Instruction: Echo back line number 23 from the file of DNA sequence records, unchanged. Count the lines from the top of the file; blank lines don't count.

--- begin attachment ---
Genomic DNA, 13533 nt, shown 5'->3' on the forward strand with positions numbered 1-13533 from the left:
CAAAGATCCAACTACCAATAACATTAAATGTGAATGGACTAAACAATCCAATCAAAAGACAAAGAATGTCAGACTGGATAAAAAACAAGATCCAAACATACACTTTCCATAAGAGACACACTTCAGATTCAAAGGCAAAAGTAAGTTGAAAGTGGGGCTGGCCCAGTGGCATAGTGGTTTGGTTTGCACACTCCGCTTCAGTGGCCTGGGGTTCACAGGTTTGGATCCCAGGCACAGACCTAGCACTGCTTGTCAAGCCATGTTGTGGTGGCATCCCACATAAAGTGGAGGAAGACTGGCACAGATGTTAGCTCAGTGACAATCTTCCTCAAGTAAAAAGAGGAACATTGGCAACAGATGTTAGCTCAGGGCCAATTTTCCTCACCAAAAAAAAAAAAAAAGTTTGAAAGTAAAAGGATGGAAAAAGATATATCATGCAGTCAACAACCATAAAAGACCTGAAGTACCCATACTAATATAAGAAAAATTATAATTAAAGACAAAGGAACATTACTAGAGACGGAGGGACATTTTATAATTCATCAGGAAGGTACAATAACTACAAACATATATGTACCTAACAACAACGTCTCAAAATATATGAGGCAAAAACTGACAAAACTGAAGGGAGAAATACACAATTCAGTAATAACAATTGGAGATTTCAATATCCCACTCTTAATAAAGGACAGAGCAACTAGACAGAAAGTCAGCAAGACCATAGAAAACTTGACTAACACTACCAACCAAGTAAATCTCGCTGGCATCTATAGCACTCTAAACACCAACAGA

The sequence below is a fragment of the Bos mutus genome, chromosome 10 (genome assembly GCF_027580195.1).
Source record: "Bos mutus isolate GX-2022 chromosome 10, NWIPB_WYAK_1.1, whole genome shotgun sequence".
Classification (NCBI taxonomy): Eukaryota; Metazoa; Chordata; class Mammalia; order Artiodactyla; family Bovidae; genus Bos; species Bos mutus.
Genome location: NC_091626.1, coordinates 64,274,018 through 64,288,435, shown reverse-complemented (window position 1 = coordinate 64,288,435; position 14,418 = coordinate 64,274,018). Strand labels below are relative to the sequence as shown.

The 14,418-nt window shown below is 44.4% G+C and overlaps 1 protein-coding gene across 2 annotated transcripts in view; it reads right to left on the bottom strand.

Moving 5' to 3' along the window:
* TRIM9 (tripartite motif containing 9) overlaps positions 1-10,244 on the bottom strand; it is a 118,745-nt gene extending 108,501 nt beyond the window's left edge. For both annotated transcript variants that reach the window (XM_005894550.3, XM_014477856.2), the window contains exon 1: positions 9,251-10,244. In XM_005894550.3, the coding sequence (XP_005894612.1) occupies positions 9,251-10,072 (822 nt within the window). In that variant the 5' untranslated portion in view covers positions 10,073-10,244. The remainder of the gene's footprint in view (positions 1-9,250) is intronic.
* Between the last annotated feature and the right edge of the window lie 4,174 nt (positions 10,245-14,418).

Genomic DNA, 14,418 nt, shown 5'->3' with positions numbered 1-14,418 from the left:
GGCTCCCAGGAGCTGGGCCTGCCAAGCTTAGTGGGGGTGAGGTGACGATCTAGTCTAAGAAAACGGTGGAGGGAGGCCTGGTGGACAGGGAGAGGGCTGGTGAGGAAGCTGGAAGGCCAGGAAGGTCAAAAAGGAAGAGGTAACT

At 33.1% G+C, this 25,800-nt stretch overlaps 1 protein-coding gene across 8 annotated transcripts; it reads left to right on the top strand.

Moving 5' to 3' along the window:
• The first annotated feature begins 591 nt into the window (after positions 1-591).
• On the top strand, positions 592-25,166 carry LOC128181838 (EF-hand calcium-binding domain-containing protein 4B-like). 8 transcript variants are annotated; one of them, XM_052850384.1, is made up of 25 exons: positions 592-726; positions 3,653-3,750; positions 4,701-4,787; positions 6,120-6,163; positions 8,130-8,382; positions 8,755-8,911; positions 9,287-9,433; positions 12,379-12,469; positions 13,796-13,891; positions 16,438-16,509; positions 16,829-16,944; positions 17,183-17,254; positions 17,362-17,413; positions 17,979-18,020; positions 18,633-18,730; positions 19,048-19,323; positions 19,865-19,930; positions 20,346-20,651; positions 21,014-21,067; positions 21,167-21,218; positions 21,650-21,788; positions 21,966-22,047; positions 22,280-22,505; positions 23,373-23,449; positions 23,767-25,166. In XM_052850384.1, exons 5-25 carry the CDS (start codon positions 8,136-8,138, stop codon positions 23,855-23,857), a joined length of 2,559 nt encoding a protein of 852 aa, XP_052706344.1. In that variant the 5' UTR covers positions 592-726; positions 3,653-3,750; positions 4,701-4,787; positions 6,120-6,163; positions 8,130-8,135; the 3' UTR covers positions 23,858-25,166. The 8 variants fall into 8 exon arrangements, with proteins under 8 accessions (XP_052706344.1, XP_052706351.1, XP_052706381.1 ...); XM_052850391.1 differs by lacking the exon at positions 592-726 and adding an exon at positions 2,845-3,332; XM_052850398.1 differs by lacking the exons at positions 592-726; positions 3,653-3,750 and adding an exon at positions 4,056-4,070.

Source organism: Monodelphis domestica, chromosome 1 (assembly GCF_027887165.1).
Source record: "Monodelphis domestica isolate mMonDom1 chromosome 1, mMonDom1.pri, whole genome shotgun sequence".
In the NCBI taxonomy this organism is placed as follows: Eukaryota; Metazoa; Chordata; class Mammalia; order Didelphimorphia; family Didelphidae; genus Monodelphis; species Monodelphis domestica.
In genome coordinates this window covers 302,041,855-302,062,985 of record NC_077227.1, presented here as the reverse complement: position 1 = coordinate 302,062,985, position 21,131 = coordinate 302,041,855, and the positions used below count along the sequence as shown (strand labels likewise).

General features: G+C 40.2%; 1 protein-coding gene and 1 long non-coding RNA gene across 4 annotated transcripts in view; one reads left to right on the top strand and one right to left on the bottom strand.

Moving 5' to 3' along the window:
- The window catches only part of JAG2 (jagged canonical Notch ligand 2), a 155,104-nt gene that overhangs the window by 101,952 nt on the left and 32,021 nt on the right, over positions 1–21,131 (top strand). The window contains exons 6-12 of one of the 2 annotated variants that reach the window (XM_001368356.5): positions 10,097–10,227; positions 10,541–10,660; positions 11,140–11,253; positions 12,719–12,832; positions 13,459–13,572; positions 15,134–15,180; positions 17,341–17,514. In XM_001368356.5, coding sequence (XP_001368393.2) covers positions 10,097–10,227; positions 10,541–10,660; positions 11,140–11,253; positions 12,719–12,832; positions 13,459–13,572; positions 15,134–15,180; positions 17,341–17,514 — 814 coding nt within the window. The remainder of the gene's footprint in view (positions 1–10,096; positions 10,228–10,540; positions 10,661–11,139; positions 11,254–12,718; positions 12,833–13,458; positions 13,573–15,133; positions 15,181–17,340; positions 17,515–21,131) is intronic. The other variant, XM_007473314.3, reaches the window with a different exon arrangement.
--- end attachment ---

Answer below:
- The window catches only part of JAG2 (jagged canonical Notch ligand 2), a 155,104-nt gene that overhangs the window by 101,952 nt on the left and 32,021 nt on the right, over positions 1–21,131 (top strand). The window contains exons 6-12 of one of the 2 annotated variants that reach the window (XM_001368356.5): positions 10,097–10,227; positions 10,541–10,660; positions 11,140–11,253; positions 12,719–12,832; positions 13,459–13,572; positions 15,134–15,180; positions 17,341–17,514. In XM_001368356.5, coding sequence (XP_001368393.2) covers positions 10,097–10,227; positions 10,541–10,660; positions 11,140–11,253; positions 12,719–12,832; positions 13,459–13,572; positions 15,134–15,180; positions 17,341–17,514 — 814 coding nt within the window. The remainder of the gene's footprint in view (positions 1–10,096; positions 10,228–10,540; positions 10,661–11,139; positions 11,254–12,718; positions 12,833–13,458; positions 13,573–15,133; positions 15,181–17,340; positions 17,515–21,131) is intronic. The other variant, XM_007473314.3, reaches the window with a different exon arrangement.